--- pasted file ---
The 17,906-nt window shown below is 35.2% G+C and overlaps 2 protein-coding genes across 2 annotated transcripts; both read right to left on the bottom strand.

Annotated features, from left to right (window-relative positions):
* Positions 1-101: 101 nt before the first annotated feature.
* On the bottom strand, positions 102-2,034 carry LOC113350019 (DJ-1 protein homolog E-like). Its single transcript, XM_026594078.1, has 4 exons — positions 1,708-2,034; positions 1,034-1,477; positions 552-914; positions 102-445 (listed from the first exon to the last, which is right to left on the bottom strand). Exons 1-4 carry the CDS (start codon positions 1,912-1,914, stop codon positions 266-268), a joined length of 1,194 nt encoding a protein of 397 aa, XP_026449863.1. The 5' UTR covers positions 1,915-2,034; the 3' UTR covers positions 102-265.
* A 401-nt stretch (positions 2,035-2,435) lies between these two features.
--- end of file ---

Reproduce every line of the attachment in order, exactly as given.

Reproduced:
The 17,906-nt window shown below is 35.2% G+C and overlaps 2 protein-coding genes across 2 annotated transcripts; both read right to left on the bottom strand.

Annotated features, from left to right (window-relative positions):
* Positions 1-101: 101 nt before the first annotated feature.
* On the bottom strand, positions 102-2,034 carry LOC113350019 (DJ-1 protein homolog E-like). Its single transcript, XM_026594078.1, has 4 exons — positions 1,708-2,034; positions 1,034-1,477; positions 552-914; positions 102-445 (listed from the first exon to the last, which is right to left on the bottom strand). Exons 1-4 carry the CDS (start codon positions 1,912-1,914, stop codon positions 266-268), a joined length of 1,194 nt encoding a protein of 397 aa, XP_026449863.1. The 5' UTR covers positions 1,915-2,034; the 3' UTR covers positions 102-265.
* A 401-nt stretch (positions 2,035-2,435) lies between these two features.